24. Gopal S, Martin KE, Richards KL, Eron JJ. Clinical presentation, treatment, and outcomes among 65 patients with HIV-associated lymphoma treated at the University of North Carolina, 2000-2010. AIDS research and human retroviruses. 2012;28(8):798-805.
25. Gupta NK, Nolan A, Omuro A, Reid EG, Wang CC, Mannis G, et al. Long-term survival in AIDS-related primary central nervous system lymphoma. Neuro Oncol. 2017;19(1):99-108.
26. Moulignier A, Lamirel C, Picard H, Lebrette MG, Amiel C, Hamidi M, et al. Long-term AIDS-related PCNSL outcomes with HD-MTX and combined antiretroviral therapy. Neurology. 2017;89(8):796-804.
27. Noy A. Optimizing treatment of HIV-associated lymphoma. Blood. 2019;134(17):1385-94.
28. Chinula L, Moses A, Gopal S. HIV-associated malignancies in sub-Saharan Africa: progress, challenges, and opportunities. Curr Opin HIV AIDS. 2017;12(1):89-95.
29. Gopal S, Gross TG. How I treat Burkitt lymphoma in children, adolescents, and young adults in sub-Saharan Africa. Blood. 2018;132(3):254-63.
30. Hysell K, Yusuf R, Barakat L, Virata M, Gan G, Deng Y, et al. Decreased Overall Survival in HIV-associated Non-small-cell Lung Cancer. Clinical lung cancer. 2020.
31. Sigel K, Crothers K, Dubrow R, Krauskopf K, Jao J, Sigel C, et al. Prognosis in HIV-infected patients with non-small cell lung cancer. British Journal of Cancer. 2013;109(7):1974-80.
32. Sigel K, Makinson A, Thaler J. Lung cancer in persons with HIV. Current Opinion in HIV and AIDS. 2017;12(1):31-8.
33. Hessol NA, Martínez-Maza O, Levine AM, Morris A, Margolick JB, Cohen MH, et al. Lung cancer incidence and survival among HIV-infected and uninfected women and men. AIDS. 2015;29(10).
34. Susko M, Wang CJ, Lazar AA, Kim S, Laffan A, Feng M, et al. Factors Impacting Differential Outcomes in the Definitive Radiation Treatment of Anal Cancer Between HIV-Positive and HIV-Negative Patients. Oncologist. 2020;25(9):772-9.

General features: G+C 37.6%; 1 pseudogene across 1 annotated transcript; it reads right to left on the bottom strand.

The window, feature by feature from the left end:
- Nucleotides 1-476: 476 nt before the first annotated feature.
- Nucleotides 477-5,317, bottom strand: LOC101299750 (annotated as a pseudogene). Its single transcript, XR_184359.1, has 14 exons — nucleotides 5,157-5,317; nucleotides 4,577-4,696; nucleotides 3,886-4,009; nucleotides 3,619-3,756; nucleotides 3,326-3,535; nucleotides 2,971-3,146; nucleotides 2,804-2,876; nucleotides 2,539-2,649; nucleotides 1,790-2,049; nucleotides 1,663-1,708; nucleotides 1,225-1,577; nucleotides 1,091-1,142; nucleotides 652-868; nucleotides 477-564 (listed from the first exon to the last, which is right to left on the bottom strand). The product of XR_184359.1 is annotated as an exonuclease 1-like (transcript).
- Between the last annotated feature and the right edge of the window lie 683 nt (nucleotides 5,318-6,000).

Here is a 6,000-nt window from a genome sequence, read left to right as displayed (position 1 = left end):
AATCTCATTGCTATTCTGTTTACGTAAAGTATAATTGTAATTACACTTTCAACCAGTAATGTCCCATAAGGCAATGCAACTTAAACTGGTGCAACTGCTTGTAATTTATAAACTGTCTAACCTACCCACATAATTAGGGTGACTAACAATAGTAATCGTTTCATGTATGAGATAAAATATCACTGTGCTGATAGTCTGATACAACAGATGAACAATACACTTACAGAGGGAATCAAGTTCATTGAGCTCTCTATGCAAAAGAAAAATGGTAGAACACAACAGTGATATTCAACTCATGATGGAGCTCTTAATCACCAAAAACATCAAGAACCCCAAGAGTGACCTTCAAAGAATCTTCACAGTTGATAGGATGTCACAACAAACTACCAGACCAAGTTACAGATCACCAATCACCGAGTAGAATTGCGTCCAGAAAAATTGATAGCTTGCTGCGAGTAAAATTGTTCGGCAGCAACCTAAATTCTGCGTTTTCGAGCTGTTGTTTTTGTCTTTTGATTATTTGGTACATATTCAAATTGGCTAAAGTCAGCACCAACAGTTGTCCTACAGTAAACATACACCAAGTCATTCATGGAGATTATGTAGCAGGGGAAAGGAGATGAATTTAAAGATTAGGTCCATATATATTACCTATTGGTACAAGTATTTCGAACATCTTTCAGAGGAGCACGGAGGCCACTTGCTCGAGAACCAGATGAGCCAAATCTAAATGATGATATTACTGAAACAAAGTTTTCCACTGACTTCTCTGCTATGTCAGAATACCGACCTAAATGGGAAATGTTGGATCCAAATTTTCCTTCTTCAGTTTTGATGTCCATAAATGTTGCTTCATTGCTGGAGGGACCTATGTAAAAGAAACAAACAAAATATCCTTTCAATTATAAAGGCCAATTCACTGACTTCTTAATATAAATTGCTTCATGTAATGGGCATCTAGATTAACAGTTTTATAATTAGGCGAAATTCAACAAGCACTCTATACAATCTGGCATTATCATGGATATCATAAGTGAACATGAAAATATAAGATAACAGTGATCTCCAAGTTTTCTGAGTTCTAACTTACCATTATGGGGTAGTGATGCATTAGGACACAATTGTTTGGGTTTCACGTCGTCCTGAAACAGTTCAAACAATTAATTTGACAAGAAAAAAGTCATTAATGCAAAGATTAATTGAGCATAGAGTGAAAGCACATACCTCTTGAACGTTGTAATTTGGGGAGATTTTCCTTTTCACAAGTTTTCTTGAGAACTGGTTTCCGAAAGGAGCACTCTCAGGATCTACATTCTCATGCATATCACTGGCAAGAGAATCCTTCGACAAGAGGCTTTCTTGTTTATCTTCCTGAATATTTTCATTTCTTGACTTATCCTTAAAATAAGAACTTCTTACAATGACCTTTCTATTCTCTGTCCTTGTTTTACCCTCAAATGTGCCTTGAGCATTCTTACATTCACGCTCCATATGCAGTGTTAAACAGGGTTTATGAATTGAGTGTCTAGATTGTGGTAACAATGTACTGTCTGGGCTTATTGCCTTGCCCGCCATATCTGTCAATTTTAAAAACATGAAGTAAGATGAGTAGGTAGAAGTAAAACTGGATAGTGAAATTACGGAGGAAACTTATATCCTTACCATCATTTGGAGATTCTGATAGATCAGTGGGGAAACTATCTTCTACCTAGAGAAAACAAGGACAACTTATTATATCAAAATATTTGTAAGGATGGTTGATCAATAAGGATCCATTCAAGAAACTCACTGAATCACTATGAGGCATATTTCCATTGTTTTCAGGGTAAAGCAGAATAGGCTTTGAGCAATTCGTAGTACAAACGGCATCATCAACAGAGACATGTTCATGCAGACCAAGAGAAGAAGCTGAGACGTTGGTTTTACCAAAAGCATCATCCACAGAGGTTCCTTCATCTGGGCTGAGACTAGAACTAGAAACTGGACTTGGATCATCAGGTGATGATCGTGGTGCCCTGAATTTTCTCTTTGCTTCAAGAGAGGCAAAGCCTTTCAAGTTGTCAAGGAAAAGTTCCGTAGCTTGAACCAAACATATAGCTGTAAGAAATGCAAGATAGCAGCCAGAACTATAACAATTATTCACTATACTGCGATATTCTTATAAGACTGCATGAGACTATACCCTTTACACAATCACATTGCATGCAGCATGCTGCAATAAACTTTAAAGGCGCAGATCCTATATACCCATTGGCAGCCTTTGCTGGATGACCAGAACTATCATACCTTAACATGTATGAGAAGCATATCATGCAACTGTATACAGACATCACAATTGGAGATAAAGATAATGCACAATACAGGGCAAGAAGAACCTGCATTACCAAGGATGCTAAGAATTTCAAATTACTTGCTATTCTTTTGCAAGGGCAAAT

35. Camandaroba MPG, Iseas S, Oliveira C, Taboada RG, Xerfan MP, Mauro CC, et al. Disease-Free Survival and Time to Complete Response After Definitive Chemoradiotherapy for Squamous-Cell Carcinoma of the Anus According to HIV Infection. Clin Colorectal Cancer. 2020;19(3):e129-e36.
36. Pinato DJ, Allara E, Chen TY, Trevisani F, Minguez B, Zoli M, et al. Influence of HIV Infection on the Natural History of Hepatocellular Carcinoma: Results From a Global Multicohort Study. Journal of clinical oncology : official journal of the American Society of Clinical Oncology. 2019;37(4):296-304.
37. Hentrich M, Spina M. The management of hiv-hodgkin lymphoma. Hematologic Malignancies. 2020:335-47.
38. Sorigué M, García O, Tapia G, Baptista MJ, Moreno M, Mate JL, et al. HIV-infection has no prognostic impact on advanced-stage Hodgkin lymphoma. Aids. 2017;31(10):1445-9.
39. Nayyar SS, Thiagarajan S, Malik A, D’Cruz A, Chaukar D, Patil P, et al. Head and neck squamous cell carcinoma in HIV, HBV and HCV seropositive patients – Prognosis and its predictors. Journal of cancer research and therapeutics. 2020;16(3):619-23.
40. Katiyar VA, T.; Gupta, S.; Rubinstein, P.; Rosen, F.R. HIV assoicated head and neck cancers in an inner-city minority population. Journal of Clinical Oncology. 2019;37(15):suppl.e13124.
Author Affiliation: One Medical, San Francisco, CA (FY), Yale New Haven Hospital, New Haven, CT (RC, BE, TB, EHP)
Version History: Originally published March 2009. Significant revision occurred in February 2016 by Steven Oppenheim MD. Another significant revision occurred in March 2021 by Faiza Yasin MD MHS, Ronald Chow BMSc, Brinda Emu MD, Trinh Bui Pharm D, and Elizabeth Horn Prsic MD to reflect updates in the literature.
Conflict of Interest: None
Fast Facts and Concepts are edited by Sean Marks MD (Medical College of Wisconsin) and associate editor Drew A Rosielle MD (University of Minnesota Medical School), with the generous support of a volunteer peer-review editorial board, and are made available online by the Palliative Care Network of Wisconsin (PCNOW); the authors of each individual Fast Fact are solely responsible for that Fast Fact’s content. The full set of Fast Facts are available at Palliative Care Network of Wisconsin with contact information, and how to reference Fast Facts.
Copyright: All Fast Facts and Concepts are published under a Creative Commons Attribution-NonCommercial 4.0 International Copyright (http://creativecommons.org/licenses/by-nc/4.0/). Fast Facts can only be copied and distributed for non-commercial, educational purposes. If you adapt or distribute a Fast Fact, let us know!
Disclaimer: Fast Facts and Concepts provide educational information for health care professionals. This information is not medical advice. Fast Facts are not continually updated, and new safety information may emerge after a Fast Fact is published. Health care providers should always exercise their own independent clinical judgment and consult other relevant and up-to-date experts and resources. Some Fast Facts cite the use of a product in a dosage, for an indication, or in a manner other than that recommended in the product labeling. Accordingly, the official prescribing information should be consulted before any such product is used.